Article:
Open up google maps, Satellite view. Look for pine forests. The two main ones you’ll find are: Saffron milk caps (Lactarius deliciosus) Slippery Jacks (Suillus luteus) It’s not season yet, late Autumn, winter as a rough guide. Not all pine forests are abundant, there is plenty round Creswick way, and also Ballarat/Buninyong. Always good to have a guide, though these two are pretty easy to identify. If you were actually asking about Psilocybin mushrooms, they live in the same place (and around town) A guide is definitely recommended , as there are many similar little brown mushrooms.


I am definitely keen on that last one and live near some pine forests, can't wait to try in the colder months (although it's pretty cold right now tbh)


The one and only one you are looking for is Psilocybe Subaeruginosa. Please do your research, there is plenty out there that explains what you’re looking for. Join an identifying Facebook group, or post on Shroomery ID pages. They are native, so also grow in the bush as well as pines.


I just tend to put this general warning out whenever foraging comes up...be very careful if you forage on council managed land such as roadsides, train tracks, playgrounds, parks, etc. The council routinely sprays pesticide that is toxic to humans in these areas, and half the time don't care what they spray. Stick to foraging in wooded areas and areas unlikely to be as heavily managed for weed and pest control.


Apparently there is some good pine mushrooms out Creswick way near the high school but I'll always put the disclaimer that unless you know 100% that it's the right mushroom, for the love of god don't eat it


High school? Do you mean the school of Forestry?


Idk why I said high school, I meant Creswick nth primary.


I’m a grown ass man who has never tried magic mushrooms and it’s on the list of things to do this year. Is there an online resource for foraging those safety in this area?


There are plenty of online resources even for foraging in Australia, but honestly, best to go foraging with someone you know who knows their stuff. The main rule is if you're unsure of what you've picked, do not eat them.


Linton is a good location, but usually late April early May for Milk Caps and Slippery Jack's, once it gets really cold and there is plenty of moisture around, some wood Bluets can also be found around some of the older growth areas.


Agree that saffron milkcaps (aka pine mushrooms) and slippery jacks are the two main edible varieties in the area. They associate with pine trees. If you're keen to learn more, look for workshops by Alison Pouliot. She did one at Creswick Neighbourhood House that was a heap of fun. She also did the field guide to regional fungi that is available through the local Landcare group for $5 or so. ETA I haven't heard anything about foraging for truffles. There is a place called Black Cat Truffles that offers truffle hunting tours in season.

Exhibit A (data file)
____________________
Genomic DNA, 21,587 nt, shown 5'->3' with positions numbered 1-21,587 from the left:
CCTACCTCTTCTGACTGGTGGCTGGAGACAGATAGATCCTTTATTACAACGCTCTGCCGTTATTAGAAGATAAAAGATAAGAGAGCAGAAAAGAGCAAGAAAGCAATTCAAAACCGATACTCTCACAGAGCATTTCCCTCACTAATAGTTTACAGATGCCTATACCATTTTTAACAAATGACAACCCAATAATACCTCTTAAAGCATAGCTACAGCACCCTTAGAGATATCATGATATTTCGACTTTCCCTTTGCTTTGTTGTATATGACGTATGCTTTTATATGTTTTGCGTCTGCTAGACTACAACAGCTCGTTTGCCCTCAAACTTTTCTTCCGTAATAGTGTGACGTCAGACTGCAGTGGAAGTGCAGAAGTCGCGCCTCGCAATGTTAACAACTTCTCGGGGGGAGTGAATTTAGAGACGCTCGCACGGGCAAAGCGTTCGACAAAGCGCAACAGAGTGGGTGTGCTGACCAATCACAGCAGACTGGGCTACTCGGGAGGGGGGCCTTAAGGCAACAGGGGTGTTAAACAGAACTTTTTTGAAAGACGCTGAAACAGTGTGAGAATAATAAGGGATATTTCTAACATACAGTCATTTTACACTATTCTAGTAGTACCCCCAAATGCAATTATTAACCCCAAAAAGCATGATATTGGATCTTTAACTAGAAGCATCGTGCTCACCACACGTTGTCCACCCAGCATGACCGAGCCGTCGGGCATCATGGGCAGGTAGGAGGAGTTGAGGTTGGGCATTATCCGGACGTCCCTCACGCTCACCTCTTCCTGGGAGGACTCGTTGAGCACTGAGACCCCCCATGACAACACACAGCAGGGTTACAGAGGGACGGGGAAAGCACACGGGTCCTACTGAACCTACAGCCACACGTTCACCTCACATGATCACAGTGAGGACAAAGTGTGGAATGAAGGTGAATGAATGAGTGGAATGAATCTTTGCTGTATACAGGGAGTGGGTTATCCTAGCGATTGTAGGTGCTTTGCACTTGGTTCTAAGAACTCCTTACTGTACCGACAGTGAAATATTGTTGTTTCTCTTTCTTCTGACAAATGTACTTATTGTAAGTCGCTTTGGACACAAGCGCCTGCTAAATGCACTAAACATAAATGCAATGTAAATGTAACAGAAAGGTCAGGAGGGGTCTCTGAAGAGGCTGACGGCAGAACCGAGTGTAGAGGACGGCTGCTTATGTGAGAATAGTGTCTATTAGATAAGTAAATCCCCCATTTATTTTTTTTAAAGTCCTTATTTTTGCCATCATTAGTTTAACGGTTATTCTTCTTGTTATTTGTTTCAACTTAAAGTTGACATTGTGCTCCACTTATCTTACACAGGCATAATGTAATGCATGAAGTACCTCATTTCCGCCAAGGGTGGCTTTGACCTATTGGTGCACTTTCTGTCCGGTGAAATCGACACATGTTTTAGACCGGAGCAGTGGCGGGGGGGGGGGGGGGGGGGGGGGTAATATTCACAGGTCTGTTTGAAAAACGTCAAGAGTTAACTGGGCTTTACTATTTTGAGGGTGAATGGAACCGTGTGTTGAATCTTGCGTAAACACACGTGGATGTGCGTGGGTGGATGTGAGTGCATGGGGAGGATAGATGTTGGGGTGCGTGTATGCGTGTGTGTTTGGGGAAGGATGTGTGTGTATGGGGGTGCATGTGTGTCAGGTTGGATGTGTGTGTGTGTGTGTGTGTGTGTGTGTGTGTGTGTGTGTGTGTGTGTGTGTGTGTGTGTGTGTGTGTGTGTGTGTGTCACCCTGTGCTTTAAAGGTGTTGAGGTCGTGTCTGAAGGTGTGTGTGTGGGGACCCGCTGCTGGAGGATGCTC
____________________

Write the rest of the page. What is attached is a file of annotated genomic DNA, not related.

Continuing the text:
Wow, thanks for the heads up on the fungi book, I can’t seem to find it, do you have a link. Just pre ordered here underground lovers book.


It's a brochure, not a book - Fungi of the Wombat Forest and Macedon Ranges. I don't know of a more local version. It covers native fungi only, so not fungi of pine plantations, and not focused on edible fungi. Not much is known about edibility of indigenous fungi, at least to non-Koories. [https://alisonpouliot.com/wp-content/uploads/2017/08/Wombat\_Fungus\_Guide\_POULIOT.pdf](https://alisonpouliot.com/wp-content/uploads/2017/08/Wombat_Fungus_Guide_POULIOT.pdf) [https://shop.fungimap.org.au/product-category/foldout-brochures/](https://shop.fungimap.org.au/product-category/foldout-brochures/) A note of caution: I got nauseous after eating a big bowl of slippery jacks (Suillius luteus) cooked in butter. Anxious research confirmed it wasn't mistaken identity. May have been Alison who said it's because not everyone produces the enzyme (chitinase) needed to digest chitin, which provides the solid structure of mushrooms. Sadly, it put me off slippery jacks for good. Still eat pine mushrooms without a worry, I'm not sure if that means they are less chitiny...


I think I’ve actually read that one, it’s also available as a pdf on her website. Wombat is awesome, got a bunch of turkey tails, lepista nuda and tremella fuciformis last season.


I got heaps last year around spargo creek


Yep, spargo creek and the wombat state forest definitely a great spot for fungi of all types.


The black hill reserve (ex quarry, now mountain bike tracks) has heaps off mushrooms come autumn. I’m inexpert so not guessing species, but a better informed friend chooses edible varieties to pick from here.


I go to the small plantation where Codes Forest Road intersects with Wallaby Track, and gather milk caps. One hour (in the right season) and you can walk out with a few kilograms.